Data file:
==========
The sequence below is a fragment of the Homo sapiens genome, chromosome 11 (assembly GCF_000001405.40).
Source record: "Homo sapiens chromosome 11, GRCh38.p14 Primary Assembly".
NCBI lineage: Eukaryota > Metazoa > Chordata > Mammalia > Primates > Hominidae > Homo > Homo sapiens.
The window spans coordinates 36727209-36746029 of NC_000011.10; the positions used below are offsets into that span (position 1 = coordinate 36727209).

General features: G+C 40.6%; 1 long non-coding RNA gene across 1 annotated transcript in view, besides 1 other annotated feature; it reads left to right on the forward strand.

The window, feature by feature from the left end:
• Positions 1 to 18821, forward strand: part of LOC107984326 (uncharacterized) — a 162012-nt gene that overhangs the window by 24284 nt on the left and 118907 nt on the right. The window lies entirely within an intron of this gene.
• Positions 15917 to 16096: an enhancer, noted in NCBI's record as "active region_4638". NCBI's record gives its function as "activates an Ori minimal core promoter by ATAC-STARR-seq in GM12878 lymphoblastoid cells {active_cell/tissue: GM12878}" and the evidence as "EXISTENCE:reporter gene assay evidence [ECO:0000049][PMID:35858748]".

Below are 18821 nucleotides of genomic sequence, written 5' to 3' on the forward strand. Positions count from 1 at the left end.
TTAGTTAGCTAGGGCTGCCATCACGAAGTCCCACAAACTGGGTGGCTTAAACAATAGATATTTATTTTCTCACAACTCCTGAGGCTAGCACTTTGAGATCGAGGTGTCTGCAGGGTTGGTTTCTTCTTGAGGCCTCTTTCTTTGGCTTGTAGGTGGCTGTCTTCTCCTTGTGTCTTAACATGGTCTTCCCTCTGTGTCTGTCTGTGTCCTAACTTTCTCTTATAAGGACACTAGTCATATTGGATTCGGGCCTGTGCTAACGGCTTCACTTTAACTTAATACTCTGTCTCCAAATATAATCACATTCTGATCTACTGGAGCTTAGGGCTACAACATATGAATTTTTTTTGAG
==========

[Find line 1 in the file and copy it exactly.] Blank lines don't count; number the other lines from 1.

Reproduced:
The sequence below is a fragment of the Homo sapiens genome, chromosome 11 (assembly GCF_000001405.40).